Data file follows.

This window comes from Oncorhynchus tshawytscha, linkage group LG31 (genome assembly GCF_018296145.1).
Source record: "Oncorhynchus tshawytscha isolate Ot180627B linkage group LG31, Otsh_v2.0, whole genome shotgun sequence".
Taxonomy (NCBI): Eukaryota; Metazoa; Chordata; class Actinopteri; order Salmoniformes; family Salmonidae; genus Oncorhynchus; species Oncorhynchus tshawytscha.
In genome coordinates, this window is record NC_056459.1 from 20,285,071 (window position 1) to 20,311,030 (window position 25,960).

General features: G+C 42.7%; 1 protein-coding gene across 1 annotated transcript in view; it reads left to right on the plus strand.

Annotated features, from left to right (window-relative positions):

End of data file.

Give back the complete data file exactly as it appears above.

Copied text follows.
This window comes from Oncorhynchus tshawytscha, linkage group LG31 (genome assembly GCF_018296145.1).
Source record: "Oncorhynchus tshawytscha isolate Ot180627B linkage group LG31, Otsh_v2.0, whole genome shotgun sequence".
Taxonomy (NCBI): Eukaryota; Metazoa; Chordata; class Actinopteri; order Salmoniformes; family Salmonidae; genus Oncorhynchus; species Oncorhynchus tshawytscha.
In genome coordinates, this window is record NC_056459.1 from 20,285,071 (window position 1) to 20,311,030 (window position 25,960).

General features: G+C 42.7%; 1 protein-coding gene across 1 annotated transcript in view; it reads left to right on the plus strand.

Annotated features, from left to right (window-relative positions):